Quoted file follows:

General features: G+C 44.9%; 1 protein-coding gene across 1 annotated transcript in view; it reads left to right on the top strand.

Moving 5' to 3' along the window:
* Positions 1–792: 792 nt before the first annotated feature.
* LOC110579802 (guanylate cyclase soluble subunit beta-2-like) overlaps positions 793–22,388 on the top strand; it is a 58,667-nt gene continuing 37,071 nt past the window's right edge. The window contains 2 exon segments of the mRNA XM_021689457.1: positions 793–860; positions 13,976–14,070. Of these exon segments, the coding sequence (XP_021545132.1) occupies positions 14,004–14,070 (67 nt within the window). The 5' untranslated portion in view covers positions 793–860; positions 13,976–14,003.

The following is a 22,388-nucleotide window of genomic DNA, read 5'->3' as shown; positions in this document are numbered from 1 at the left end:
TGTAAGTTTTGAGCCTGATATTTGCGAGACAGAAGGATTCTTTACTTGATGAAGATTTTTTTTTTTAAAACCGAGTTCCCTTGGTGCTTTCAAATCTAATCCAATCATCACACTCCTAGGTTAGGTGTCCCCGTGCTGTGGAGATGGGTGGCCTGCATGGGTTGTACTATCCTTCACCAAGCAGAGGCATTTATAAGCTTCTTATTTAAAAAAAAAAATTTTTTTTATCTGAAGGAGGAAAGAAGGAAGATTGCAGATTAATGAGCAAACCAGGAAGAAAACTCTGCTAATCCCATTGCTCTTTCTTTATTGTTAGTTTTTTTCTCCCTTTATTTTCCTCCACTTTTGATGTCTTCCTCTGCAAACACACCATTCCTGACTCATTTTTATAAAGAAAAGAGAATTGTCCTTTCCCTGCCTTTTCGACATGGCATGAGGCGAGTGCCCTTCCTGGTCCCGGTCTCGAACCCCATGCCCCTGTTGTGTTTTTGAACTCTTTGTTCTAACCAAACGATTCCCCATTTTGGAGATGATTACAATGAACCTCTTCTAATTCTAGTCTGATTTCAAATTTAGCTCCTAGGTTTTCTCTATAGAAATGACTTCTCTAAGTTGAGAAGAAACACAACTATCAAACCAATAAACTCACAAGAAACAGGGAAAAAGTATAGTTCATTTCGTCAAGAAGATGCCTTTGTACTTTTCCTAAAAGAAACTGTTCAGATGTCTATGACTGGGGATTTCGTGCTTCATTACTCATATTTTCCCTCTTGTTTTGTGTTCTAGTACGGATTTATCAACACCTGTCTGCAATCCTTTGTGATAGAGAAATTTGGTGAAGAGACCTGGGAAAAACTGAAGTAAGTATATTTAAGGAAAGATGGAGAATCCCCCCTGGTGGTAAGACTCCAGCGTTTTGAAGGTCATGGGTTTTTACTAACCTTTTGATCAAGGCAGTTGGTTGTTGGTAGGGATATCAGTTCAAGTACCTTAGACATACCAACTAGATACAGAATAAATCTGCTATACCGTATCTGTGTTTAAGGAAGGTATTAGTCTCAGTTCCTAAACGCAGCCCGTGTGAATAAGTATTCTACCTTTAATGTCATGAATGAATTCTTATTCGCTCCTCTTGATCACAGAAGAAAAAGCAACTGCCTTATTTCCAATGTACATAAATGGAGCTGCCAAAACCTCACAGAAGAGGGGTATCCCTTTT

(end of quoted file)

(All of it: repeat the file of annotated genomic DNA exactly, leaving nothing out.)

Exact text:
General features: G+C 44.9%; 1 protein-coding gene across 1 annotated transcript in view; it reads left to right on the top strand.

Moving 5' to 3' along the window:
* Positions 1–792: 792 nt before the first annotated feature.
* LOC110579802 (guanylate cyclase soluble subunit beta-2-like) overlaps positions 793–22,388 on the top strand; it is a 58,667-nt gene continuing 37,071 nt past the window's right edge. The window contains 2 exon segments of the mRNA XM_021689457.1: positions 793–860; positions 13,976–14,070. Of these exon segments, the coding sequence (XP_021545132.1) occupies positions 14,004–14,070 (67 nt within the window). The 5' untranslated portion in view covers positions 793–860; positions 13,976–14,003.

The following is a 22,388-nucleotide window of genomic DNA, read 5'->3' as shown; positions in this document are numbered from 1 at the left end:
TGTAAGTTTTGAGCCTGATATTTGCGAGACAGAAGGATTCTTTACTTGATGAAGATTTTTTTTTTTAAAACCGAGTTCCCTTGGTGCTTTCAAATCTAATCCAATCATCACACTCCTAGGTTAGGTGTCCCCGTGCTGTGGAGATGGGTGGCCTGCATGGGTTGTACTATCCTTCACCAAGCAGAGGCATTTATAAGCTTCTTATTTAAAAAAAAAAATTTTTTTTATCTGAAGGAGGAAAGAAGGAAGATTGCAGATTAATGAGCAAACCAGGAAGAAAACTCTGCTAATCCCATTGCTCTTTCTTTATTGTTAGTTTTTTTCTCCCTTTATTTTCCTCCACTTTTGATGTCTTCCTCTGCAAACACACCATTCCTGACTCATTTTTATAAAGAAAAGAGAATTGTCCTTTCCCTGCCTTTTCGACATGGCATGAGGCGAGTGCCCTTCCTGGTCCCGGTCTCGAACCCCATGCCCCTGTTGTGTTTTTGAACTCTTTGTTCTAACCAAACGATTCCCCATTTTGGAGATGATTACAATGAACCTCTTCTAATTCTAGTCTGATTTCAAATTTAGCTCCTAGGTTTTCTCTATAGAAATGACTTCTCTAAGTTGAGAAGAAACACAACTATCAAACCAATAAACTCACAAGAAACAGGGAAAAAGTATAGTTCATTTCGTCAAGAAGATGCCTTTGTACTTTTCCTAAAAGAAACTGTTCAGATGTCTATGACTGGGGATTTCGTGCTTCATTACTCATATTTTCCCTCTTGTTTTGTGTTCTAGTACGGATTTATCAACACCTGTCTGCAATCCTTTGTGATAGAGAAATTTGGTGAAGAGACCTGGGAAAAACTGAAGTAAGTATATTTAAGGAAAGATGGAGAATCCCCCCTGGTGGTAAGACTCCAGCGTTTTGAAGGTCATGGGTTTTTACTAACCTTTTGATCAAGGCAGTTGGTTGTTGGTAGGGATATCAGTTCAAGTACCTTAGACATACCAACTAGATACAGAATAAATCTGCTATACCGTATCTGTGTTTAAGGAAGGTATTAGTCTCAGTTCCTAAACGCAGCCCGTGTGAATAAGTATTCTACCTTTAATGTCATGAATGAATTCTTATTCGCTCCTCTTGATCACAGAAGAAAAAGCAACTGCCTTATTTCCAATGTACATAAATGGAGCTGCCAAAACCTCACAGAAGAGGGGTATCCCTTTT